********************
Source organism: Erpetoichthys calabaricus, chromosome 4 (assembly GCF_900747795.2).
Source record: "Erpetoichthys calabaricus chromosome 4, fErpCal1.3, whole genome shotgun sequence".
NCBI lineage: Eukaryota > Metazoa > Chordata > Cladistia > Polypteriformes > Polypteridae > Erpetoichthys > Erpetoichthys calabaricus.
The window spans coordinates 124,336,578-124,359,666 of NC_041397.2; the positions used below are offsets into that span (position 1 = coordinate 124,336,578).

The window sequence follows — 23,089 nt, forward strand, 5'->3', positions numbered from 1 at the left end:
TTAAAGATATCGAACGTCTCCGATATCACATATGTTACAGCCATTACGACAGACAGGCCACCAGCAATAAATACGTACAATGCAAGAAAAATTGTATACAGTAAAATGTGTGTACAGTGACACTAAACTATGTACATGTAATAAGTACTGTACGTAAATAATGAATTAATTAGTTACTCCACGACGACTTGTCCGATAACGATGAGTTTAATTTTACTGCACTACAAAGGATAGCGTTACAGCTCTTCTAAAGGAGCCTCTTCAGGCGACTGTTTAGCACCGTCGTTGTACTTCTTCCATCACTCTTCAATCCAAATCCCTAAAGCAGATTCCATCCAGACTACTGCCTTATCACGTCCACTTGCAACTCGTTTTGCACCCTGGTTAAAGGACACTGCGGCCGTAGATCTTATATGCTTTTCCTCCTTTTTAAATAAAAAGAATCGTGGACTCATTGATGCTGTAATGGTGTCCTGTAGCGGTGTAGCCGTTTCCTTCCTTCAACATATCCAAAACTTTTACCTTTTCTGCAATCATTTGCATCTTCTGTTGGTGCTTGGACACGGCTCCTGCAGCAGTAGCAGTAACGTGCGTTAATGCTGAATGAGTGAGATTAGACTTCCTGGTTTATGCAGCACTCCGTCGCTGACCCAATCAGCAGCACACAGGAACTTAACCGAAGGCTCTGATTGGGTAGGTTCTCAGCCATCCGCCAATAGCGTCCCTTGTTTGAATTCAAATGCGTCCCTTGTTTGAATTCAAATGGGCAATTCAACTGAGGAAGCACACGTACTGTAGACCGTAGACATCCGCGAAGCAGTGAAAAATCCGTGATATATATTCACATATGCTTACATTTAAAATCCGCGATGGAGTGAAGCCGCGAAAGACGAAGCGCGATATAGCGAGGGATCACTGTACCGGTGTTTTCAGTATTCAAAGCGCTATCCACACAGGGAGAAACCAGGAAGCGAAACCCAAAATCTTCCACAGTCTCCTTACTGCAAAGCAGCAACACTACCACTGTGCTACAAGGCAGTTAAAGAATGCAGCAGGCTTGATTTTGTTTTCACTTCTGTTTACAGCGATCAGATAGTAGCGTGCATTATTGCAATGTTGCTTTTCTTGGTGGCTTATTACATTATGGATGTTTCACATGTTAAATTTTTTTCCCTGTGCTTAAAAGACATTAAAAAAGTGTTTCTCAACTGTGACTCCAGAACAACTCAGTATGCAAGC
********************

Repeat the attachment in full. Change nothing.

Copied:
Source organism: Erpetoichthys calabaricus, chromosome 4 (assembly GCF_900747795.2).
Source record: "Erpetoichthys calabaricus chromosome 4, fErpCal1.3, whole genome shotgun sequence".
NCBI lineage: Eukaryota > Metazoa > Chordata > Cladistia > Polypteriformes > Polypteridae > Erpetoichthys > Erpetoichthys calabaricus.
The window spans coordinates 124,336,578-124,359,666 of NC_041397.2; the positions used below are offsets into that span (position 1 = coordinate 124,336,578).

The window sequence follows — 23,089 nt, forward strand, 5'->3', positions numbered from 1 at the left end:
TTAAAGATATCGAACGTCTCCGATATCACATATGTTACAGCCATTACGACAGACAGGCCACCAGCAATAAATACGTACAATGCAAGAAAAATTGTATACAGTAAAATGTGTGTACAGTGACACTAAACTATGTACATGTAATAAGTACTGTACGTAAATAATGAATTAATTAGTTACTCCACGACGACTTGTCCGATAACGATGAGTTTAATTTTACTGCACTACAAAGGATAGCGTTACAGCTCTTCTAAAGGAGCCTCTTCAGGCGACTGTTTAGCACCGTCGTTGTACTTCTTCCATCACTCTTCAATCCAAATCCCTAAAGCAGATTCCATCCAGACTACTGCCTTATCACGTCCACTTGCAACTCGTTTTGCACCCTGGTTAAAGGACACTGCGGCCGTAGATCTTATATGCTTTTCCTCCTTTTTAAATAAAAAGAATCGTGGACTCATTGATGCTGTAATGGTGTCCTGTAGCGGTGTAGCCGTTTCCTTCCTTCAACATATCCAAAACTTTTACCTTTTCTGCAATCATTTGCATCTTCTGTTGGTGCTTGGACACGGCTCCTGCAGCAGTAGCAGTAACGTGCGTTAATGCTGAATGAGTGAGATTAGACTTCCTGGTTTATGCAGCACTCCGTCGCTGACCCAATCAGCAGCACACAGGAACTTAACCGAAGGCTCTGATTGGGTAGGTTCTCAGCCATCCGCCAATAGCGTCCCTTGTTTGAATTCAAATGCGTCCCTTGTTTGAATTCAAATGGGCAATTCAACTGAGGAAGCACACGTACTGTAGACCGTAGACATCCGCGAAGCAGTGAAAAATCCGTGATATATATTCACATATGCTTACATTTAAAATCCGCGATGGAGTGAAGCCGCGAAAGACGAAGCGCGATATAGCGAGGGATCACTGTACCGGTGTTTTCAGTATTCAAAGCGCTATCCACACAGGGAGAAACCAGGAAGCGAAACCCAAAATCTTCCACAGTCTCCTTACTGCAAAGCAGCAACACTACCACTGTGCTACAAGGCAGTTAAAGAATGCAGCAGGCTTGATTTTGTTTTCACTTCTGTTTACAGCGATCAGATAGTAGCGTGCATTATTGCAATGTTGCTTTTCTTGGTGGCTTATTACATTATGGATGTTTCACATGTTAAATTTTTTTCCCTGTGCTTAAAAGACATTAAAAAAGTGTTTCTCAACTGTGACTCCAGAACAACTCAGTATGCAAGC